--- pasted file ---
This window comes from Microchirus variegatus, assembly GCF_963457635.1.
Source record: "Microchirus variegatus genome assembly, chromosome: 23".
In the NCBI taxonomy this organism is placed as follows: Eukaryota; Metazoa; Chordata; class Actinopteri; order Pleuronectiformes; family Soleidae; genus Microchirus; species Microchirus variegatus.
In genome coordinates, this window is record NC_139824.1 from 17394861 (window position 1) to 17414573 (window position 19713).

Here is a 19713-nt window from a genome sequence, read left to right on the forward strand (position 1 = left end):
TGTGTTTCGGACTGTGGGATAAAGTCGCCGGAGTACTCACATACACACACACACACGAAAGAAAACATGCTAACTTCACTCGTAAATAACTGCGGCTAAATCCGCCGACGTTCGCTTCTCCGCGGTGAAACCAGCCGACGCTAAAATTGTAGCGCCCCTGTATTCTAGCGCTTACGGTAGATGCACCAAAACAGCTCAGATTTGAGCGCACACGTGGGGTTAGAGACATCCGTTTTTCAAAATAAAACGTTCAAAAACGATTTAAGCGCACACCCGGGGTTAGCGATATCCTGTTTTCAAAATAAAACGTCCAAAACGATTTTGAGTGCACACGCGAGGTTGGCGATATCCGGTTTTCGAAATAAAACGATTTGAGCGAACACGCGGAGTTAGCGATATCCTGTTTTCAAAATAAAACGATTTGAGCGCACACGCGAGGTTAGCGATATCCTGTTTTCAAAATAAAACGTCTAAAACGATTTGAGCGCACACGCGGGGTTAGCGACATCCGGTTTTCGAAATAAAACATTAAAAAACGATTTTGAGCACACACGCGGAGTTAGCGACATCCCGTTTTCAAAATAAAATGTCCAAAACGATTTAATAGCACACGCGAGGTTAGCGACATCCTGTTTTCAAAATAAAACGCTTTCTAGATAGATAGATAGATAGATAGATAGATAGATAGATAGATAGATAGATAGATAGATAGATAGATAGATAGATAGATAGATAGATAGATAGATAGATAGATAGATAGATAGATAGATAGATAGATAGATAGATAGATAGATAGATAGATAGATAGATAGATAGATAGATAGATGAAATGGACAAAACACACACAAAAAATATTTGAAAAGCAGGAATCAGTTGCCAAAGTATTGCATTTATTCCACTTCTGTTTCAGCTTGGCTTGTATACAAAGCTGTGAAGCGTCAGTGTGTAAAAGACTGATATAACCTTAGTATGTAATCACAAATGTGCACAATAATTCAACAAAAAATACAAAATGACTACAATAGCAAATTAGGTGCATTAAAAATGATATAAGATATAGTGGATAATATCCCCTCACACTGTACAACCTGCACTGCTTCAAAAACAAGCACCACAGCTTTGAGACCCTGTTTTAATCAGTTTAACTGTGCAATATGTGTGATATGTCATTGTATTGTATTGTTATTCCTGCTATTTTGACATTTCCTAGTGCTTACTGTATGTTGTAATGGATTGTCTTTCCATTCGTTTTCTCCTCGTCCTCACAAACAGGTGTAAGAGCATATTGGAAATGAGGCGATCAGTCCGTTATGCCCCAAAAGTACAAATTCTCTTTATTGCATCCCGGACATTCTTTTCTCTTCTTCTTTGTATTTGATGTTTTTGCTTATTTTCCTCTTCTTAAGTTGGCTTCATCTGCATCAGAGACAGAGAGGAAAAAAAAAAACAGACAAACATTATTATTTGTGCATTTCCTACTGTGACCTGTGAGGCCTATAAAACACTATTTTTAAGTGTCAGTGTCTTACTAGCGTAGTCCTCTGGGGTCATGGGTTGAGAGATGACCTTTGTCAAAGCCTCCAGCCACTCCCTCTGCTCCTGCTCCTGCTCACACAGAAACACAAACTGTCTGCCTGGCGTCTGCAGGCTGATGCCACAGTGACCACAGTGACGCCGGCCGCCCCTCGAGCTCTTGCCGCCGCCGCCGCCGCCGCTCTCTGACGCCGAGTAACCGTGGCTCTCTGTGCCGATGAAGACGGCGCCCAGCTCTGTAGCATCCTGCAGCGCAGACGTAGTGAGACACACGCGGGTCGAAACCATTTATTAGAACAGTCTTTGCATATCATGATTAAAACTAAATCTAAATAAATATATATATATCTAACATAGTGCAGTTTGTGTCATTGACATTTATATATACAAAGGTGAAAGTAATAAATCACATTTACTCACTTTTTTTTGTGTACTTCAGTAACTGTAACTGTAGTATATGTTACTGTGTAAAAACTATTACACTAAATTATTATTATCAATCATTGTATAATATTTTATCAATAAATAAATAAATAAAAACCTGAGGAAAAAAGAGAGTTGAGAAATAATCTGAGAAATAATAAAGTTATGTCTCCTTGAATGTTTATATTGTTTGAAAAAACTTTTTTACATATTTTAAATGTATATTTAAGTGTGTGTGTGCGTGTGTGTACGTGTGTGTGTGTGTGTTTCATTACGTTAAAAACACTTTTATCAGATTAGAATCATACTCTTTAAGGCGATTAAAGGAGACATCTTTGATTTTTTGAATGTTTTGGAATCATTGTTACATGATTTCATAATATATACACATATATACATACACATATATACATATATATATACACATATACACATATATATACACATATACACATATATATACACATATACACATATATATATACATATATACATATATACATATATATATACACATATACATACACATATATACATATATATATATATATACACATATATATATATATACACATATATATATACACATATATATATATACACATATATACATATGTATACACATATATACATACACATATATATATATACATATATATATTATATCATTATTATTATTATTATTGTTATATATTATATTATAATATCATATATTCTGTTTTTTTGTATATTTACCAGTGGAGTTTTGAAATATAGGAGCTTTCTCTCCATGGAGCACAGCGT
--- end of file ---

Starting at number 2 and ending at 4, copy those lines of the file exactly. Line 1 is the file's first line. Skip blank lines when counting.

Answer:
Source record: "Microchirus variegatus genome assembly, chromosome: 23".
In the NCBI taxonomy this organism is placed as follows: Eukaryota; Metazoa; Chordata; class Actinopteri; order Pleuronectiformes; family Soleidae; genus Microchirus; species Microchirus variegatus.
In genome coordinates, this window is record NC_139824.1 from 17394861 (window position 1) to 17414573 (window position 19713).